As things change rapidly during the coronavirus (COVID-19) crisis, this guide will be updated regularly to reflect changes in rules and regulations.
The coronavirus (COVID-19) pandemic has impacted the UK economy in several ways. This is especially true for the property market which was been hit hard due to the lockdown measures implemented by the government.
Back in May, the government re-opened the property market allowing sellers to conduct in-person viewings and buyers to proceed with their moving plans.
According to Zoopla, almost 400,000 home sales worth a total of £82bn had been put on hold due to the lockdown.
House prices saw a four month consecutive decline since March. At the same time the number of homes listed on sale has dropped considerably.
However, as things have re-opened in June, the demand for homes has seen a sharp increase approaching a return to near pre-lockdown levels. Whether the lack in supply and increase in demand translates to higher house prices remains to be seen.
It's likely that house prices may fluctuate over the next few months as the property market adjusts from the shock of the lockdown and reacts to the ongoing economic realities.
On 8 July Chancellor Rishi Sunak announced a temporary cut in stamp duty in a bid to give the housing market a boost and to get the overall economy running again.
The change increased the mimimim stamp duty threshold from £125,000 to £500,000 in England and Northern Ireland.
This means that the first £500,000 of the purchase price of your home will be exempt from stamp duty.
The hope is that with the amount of savings possible because of this change - about £4,5000 on average – more people will be motivated to buy homes now, rather than wait till next year.
Find out more about what the new stamp duty holiday means for you.
But a stamp duty holiday is isn't merely meant to help people buy homes. Housing is a fundamental part of the economy. When people buy homes, it has a network affect on the economy. Most people will switch utilities, redecorate or make home improvements.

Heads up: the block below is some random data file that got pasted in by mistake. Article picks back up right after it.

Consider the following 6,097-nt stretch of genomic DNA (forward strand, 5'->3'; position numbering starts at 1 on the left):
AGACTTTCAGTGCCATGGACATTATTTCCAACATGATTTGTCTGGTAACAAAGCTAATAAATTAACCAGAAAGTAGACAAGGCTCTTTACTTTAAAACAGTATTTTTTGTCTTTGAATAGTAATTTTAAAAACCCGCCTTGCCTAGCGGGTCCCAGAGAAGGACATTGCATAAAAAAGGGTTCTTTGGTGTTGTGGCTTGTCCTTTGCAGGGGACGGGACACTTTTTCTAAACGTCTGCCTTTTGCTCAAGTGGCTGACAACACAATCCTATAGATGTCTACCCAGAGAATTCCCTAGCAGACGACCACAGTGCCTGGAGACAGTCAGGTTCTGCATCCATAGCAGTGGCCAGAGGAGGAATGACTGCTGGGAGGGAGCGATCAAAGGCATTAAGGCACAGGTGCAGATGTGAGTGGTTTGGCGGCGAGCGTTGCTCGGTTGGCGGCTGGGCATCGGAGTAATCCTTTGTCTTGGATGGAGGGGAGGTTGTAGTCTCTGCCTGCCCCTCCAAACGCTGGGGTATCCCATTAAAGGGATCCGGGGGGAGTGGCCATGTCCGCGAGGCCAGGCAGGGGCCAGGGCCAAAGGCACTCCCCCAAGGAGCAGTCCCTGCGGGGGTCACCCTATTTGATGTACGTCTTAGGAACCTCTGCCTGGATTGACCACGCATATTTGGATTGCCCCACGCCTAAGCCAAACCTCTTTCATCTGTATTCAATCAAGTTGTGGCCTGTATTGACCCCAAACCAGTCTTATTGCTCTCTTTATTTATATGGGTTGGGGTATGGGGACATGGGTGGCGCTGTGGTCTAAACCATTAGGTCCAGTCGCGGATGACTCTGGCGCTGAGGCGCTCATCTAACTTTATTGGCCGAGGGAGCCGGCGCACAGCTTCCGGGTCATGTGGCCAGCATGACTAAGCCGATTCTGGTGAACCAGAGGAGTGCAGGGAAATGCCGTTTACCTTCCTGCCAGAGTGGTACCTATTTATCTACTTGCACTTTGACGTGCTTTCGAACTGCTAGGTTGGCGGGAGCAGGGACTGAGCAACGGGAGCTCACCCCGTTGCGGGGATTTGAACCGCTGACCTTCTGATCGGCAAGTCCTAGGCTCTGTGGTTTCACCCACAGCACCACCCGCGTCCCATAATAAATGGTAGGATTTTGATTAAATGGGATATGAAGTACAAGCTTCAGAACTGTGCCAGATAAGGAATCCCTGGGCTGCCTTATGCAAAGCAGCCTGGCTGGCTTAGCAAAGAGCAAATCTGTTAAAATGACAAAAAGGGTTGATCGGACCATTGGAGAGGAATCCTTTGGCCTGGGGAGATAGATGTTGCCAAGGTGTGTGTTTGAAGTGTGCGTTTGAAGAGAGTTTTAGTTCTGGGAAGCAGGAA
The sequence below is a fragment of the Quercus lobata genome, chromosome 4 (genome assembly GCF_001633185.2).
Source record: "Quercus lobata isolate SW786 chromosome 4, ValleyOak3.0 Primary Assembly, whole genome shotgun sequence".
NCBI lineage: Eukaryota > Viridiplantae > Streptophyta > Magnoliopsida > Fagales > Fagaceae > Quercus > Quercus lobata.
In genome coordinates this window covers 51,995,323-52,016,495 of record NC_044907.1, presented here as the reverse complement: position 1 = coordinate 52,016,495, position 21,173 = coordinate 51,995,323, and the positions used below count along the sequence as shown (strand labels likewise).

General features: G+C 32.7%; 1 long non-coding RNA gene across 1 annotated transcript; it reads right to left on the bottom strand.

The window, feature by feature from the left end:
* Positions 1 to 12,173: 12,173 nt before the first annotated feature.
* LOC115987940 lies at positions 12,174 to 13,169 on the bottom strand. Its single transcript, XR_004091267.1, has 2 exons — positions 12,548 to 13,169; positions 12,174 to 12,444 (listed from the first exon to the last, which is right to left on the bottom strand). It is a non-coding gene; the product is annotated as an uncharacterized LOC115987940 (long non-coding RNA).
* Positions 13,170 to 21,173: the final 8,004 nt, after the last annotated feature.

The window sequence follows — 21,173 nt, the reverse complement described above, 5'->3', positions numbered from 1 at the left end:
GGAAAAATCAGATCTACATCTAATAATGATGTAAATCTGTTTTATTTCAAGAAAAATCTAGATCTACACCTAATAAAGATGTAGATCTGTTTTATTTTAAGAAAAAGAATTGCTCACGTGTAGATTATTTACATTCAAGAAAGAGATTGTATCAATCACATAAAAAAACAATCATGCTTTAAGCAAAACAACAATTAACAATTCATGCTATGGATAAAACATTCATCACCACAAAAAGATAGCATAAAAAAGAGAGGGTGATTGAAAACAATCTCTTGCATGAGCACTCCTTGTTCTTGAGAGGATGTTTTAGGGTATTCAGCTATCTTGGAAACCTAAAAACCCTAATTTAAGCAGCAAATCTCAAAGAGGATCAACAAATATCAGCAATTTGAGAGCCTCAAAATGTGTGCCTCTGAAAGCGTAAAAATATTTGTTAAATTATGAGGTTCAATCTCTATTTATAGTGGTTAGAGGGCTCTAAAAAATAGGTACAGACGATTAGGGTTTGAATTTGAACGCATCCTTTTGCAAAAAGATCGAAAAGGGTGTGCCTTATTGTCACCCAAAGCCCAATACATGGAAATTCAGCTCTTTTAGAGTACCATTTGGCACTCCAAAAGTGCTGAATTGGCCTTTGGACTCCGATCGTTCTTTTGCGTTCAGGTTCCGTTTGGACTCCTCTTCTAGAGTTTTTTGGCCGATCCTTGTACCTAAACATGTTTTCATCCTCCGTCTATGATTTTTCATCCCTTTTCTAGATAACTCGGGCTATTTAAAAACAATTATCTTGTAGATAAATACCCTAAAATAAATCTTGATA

All of these help the retail sector, which has taken a real hit during the lockdown.
There's no doubt the number of mortgages available has shrunk significantly since lockdown began. Some estimates say that the number has almost halved.
There are several reasons for this:
The government's three-month mortgage payment holiday has forced lenders to divert their resources to focus on helping existing customers.
The drastic reduction to the base rate from 0.75% down to 0.10% resulted in banks and lenders withdrawing from offering tracker mortgages.
Lockdown measures meant that lenders couldn't conduct in-person mortgage valuations.
That said, this doesn't mean you can't get a good mortgage deal in this climate. This is especially true if you have a sizeable deposit save up.
If the LTV for your mortgage is 80% or lower, you have a much better chance at getting a good deal. However, be aware that the deal you're offered also depends on other affordability criteria such as income and credit history.
Most mortgage providers had withdrawn 90% and 95% LTV mortgage deal as a result of the pandemic. This affected first time buyers the most who typically benefit from availability of high LTV mortgages.
Borrowers with smaller deposits are considered to be a higher risk of defaulting or falling into negative equity because of a drop in house prices.
But things are looking up, as on 14 July the UK's second largest mortgage provider, Nationwide, announced a return to offering 90% mortgages. This will be a welcome sign for first time buyers and may help other providers follow suit.
The government’s Help to Buy scheme might be a good option if you're open to considering a new build property.
The Help to Buy scheme gives buyers a 20% equity loan in addition to the 5% deposit you put forward. This way you can qualify for a 75% LTV mortgage and are thus more likely to be offered a mortgage.
You can read more about how the Help to Buy scheme works in our guide.
It's difficult to predict how the property market will react going forward given the uncertainty at this time. With the furlough scheme coming to an end in October, it's possible that unemployment will rise as more redundancies take place.
There's no denying that this will affect the wider economy and possibly decrease demand for housing. The government has already implemented some strong measures to keep the economy afloat so far, and it won't be surprising if further measures are needed in the future.
Salman is our personal finance editor with over 10 years’ experience as a journalist. He has previously written for Finder and regularly provides his expert view on financial and consumer spending issues for local and national press.